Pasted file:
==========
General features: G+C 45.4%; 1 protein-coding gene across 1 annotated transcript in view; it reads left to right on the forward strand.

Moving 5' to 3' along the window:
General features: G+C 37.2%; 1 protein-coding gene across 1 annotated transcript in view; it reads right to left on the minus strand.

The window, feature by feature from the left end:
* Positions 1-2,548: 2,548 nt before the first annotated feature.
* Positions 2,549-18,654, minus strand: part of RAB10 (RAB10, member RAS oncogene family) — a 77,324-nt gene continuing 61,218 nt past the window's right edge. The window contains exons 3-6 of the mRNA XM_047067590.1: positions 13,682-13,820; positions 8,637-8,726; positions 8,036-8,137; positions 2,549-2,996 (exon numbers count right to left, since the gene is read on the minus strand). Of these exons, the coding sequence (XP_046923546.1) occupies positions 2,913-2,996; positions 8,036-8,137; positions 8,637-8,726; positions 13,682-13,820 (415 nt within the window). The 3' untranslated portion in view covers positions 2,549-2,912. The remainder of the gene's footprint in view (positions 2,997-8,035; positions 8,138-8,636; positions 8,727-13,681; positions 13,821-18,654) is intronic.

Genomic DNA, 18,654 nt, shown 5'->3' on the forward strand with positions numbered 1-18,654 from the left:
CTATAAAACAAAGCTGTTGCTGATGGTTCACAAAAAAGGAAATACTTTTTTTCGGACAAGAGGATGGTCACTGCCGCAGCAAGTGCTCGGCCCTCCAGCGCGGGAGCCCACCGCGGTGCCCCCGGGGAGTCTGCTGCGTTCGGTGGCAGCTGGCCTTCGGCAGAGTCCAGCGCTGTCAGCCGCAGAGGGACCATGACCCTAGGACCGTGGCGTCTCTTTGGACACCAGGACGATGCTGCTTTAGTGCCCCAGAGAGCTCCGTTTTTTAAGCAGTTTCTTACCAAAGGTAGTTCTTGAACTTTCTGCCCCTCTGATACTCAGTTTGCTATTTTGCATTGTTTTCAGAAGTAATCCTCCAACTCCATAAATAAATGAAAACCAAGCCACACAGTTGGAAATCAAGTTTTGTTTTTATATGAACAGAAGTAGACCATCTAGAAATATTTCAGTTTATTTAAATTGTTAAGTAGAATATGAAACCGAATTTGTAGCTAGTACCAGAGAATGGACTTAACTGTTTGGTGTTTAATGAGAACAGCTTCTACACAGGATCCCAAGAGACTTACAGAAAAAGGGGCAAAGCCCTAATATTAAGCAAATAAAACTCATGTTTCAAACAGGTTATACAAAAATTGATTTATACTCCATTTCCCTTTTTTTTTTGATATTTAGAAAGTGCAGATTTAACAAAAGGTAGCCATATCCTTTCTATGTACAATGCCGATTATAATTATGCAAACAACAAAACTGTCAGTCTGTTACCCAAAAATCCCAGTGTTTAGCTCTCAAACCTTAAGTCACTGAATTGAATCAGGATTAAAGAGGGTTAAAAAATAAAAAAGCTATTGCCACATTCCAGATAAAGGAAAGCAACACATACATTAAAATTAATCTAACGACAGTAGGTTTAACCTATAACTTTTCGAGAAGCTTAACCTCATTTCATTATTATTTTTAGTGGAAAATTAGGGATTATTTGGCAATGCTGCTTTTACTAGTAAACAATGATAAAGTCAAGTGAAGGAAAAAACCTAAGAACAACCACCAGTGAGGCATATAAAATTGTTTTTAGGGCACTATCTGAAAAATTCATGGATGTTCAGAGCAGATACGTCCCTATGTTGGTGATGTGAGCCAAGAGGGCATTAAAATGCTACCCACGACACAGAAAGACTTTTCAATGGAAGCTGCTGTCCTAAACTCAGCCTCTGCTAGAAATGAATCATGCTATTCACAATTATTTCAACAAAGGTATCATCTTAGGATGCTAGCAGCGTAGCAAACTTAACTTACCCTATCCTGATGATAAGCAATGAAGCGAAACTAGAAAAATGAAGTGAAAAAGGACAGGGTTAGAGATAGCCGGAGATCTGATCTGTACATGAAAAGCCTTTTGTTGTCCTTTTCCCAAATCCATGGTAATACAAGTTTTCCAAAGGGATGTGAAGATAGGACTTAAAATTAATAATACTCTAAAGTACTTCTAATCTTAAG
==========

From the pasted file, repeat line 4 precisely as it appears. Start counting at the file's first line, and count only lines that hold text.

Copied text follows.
The window, feature by feature from the left end: